Longtime musician and professional tool-and-die maker Don Thompson recently introduced the Tremor Bender, a retrofit stringbending device for most Fender- and Gibson-style instruments.
Thompson’s goal was to make a stringbender that could be installed without drilling holes or doing irreversible modification. He also wanted to utilize an actuator that didn’t get in the way of the guitar’s playability. And because stringbending systems typically are priced in the $300 to $600 range, Thompson thought he could offer a more economical alternative. Wishlist in hand, he was soon in his machine shop, putting to use his divergent skills.
The end result, which he calls the Tremor Bender, is a lightweight machined aluminum plate that bolts to an instrument. A fairly simple device, it ships with a bender plate that is retrofitted with a guitar’s existing bridge saddles and mounting screws. For our test, it was mounted to a stock Fender Telecaster.
Installation is not overly complicated, but does require a bit of setup skill; strings and bridge must be removed, and the saddles and bridge pickup are mounted to the plate, which is then mounted to the body using the guitar’s stock mounting screws. After mounting the plate to the body, the guitar is strung and adjustments are made to the action and intonation.
The Tremor Bender can be used on the B or G string (we chose the B) and its only adjustment is a stop screw that is set to allow different degrees of pitch bending, from a semi-tone to two whole steps! Tension of the bender’s actuation is accomplished with different string gauges – if you want a stiffer feel, use a .013 B string. Lighter? Use an .011, or even a .010 if you want the arm to be super “pinky friendly.”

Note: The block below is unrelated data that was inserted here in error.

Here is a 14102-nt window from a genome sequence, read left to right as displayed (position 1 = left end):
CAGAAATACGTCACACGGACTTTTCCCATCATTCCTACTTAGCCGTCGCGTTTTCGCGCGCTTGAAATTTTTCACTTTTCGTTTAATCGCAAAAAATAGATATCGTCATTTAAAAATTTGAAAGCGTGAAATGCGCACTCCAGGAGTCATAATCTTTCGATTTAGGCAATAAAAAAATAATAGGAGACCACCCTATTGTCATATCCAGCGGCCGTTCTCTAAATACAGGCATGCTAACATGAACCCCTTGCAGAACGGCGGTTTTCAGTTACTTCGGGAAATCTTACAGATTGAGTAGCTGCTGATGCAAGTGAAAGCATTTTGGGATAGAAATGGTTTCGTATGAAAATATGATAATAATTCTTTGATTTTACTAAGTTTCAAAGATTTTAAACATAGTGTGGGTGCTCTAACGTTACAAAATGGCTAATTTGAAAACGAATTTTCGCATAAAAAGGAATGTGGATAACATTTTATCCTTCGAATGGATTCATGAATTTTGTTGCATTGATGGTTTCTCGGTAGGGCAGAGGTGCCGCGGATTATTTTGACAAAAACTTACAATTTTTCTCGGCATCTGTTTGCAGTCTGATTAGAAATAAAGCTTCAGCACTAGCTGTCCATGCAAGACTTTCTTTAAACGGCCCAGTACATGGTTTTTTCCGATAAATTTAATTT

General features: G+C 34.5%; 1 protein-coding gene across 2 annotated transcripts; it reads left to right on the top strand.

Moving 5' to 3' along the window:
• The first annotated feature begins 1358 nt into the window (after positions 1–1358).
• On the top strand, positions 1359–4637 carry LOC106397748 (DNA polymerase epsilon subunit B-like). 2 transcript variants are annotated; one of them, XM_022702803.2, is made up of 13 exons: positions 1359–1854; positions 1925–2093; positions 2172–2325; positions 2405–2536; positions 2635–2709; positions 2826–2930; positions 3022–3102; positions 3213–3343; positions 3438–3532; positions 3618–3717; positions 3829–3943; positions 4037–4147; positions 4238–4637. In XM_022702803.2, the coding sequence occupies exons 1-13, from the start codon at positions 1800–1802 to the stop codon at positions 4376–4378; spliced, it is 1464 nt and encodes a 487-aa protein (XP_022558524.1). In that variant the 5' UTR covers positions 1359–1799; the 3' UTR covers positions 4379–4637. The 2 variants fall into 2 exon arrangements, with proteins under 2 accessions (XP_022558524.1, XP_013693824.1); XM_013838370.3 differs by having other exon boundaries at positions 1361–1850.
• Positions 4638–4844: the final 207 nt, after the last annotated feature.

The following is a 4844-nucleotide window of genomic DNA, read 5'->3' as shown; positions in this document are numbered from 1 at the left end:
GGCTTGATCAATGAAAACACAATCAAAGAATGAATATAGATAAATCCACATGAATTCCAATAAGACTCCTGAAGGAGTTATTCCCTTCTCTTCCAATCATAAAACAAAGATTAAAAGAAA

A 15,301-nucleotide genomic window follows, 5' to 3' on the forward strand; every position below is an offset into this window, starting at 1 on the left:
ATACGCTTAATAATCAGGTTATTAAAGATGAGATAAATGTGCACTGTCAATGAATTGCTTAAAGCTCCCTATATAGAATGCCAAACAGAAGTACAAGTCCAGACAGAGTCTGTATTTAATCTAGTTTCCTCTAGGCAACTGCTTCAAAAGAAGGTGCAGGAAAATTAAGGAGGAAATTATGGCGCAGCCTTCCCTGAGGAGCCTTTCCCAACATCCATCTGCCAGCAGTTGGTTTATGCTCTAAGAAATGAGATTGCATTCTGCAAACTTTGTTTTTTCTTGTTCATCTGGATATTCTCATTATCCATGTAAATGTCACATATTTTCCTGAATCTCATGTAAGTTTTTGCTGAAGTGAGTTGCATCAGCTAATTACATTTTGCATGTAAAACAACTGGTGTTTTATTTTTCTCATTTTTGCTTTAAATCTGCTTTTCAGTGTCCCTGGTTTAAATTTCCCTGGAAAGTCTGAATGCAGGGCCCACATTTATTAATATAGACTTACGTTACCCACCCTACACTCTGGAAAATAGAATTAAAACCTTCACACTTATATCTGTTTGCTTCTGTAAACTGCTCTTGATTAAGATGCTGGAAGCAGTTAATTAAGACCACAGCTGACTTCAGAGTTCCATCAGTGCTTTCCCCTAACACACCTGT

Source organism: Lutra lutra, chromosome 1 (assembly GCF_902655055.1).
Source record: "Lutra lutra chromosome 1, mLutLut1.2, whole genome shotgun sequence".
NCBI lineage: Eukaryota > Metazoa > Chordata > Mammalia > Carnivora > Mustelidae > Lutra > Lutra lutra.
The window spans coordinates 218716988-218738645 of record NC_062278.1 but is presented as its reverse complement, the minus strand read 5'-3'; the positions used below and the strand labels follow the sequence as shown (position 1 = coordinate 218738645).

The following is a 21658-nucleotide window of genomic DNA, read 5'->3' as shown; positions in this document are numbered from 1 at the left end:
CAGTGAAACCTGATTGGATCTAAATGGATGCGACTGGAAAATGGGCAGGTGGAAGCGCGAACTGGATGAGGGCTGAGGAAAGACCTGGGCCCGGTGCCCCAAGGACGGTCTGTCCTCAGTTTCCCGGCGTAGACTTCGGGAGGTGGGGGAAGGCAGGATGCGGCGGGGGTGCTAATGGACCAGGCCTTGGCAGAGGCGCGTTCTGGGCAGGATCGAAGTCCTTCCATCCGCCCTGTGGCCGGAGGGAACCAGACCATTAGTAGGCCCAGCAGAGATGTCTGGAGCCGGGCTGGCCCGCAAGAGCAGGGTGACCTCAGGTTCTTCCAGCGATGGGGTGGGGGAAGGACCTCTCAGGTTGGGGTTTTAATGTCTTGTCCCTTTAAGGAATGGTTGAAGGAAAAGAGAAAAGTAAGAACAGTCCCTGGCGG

Because no wood is removed, the Tremor Bender does not negatively affect the tone of the guitar. On the contrary, its large plate gave our test instrument a more open and acoustic-sounding midrange, similar to the effect of installing a Bigsby on a Gibson ES-335.
The sideways motion of the Tremor Bender is similar to that of the vibrato used on an early Gibson Les Paul/SG. It requires a bit of acclimation; if you are familiar with the functionality of a strap-actuated bender such as those made by Parsons/White or Glaser, you’ll have to adjust more than those who have never played one – experienced benders tend to push down on the guitar’s neck, thinking the B-string will rise in pitch. To facilitate its usage, we tried playing with a thumbpick, which helps keep the pinky in a better position to activate the bender arm.
The Tele was initially strung with a standard set of .010 to .46 strings, but a quick swap of the .013 B for an .011 produced a huge reduction in the amount of pressure needed to activate the TB. That means you don’t have to modify your pick-hand technique quite as much, so manipulation of the bender becomes more natural. Pedal-steel licks start to come easily with just a little practice, and it’s fun and interesting to use the bender to modify chord shapes.
After getting a bit more comfortable with the unit, we tried setting the bender to intervals other than the standard whole-step bend. Set up for a semi-tone bend, it brought out sitar-like tones. Setting it for two steps tends to cause all manner of harmonic havoc!
The TB is available in several versions; the Tele version for American Vintage and Mexican Standard guitars. The Strat model is usable only on models with vibrato bridges with six mounting screws – and yes you can use the TB with the stock vibrato. The unit for Gibson-style guitars mounts on the studs of a stop tailpiece and can also be used sans bender arm to facilitate a Bigsby.
Given the usability, quality of materials and workmanship, and retail price, on all counts, Don Thompson can boast “mission accomplished.” – Zac Childs
This article originally appeared in VG’s June 2008 issue. All copyrights are by the author and Vintage Guitar magazine. Unauthorized replication or use is strictly prohibited.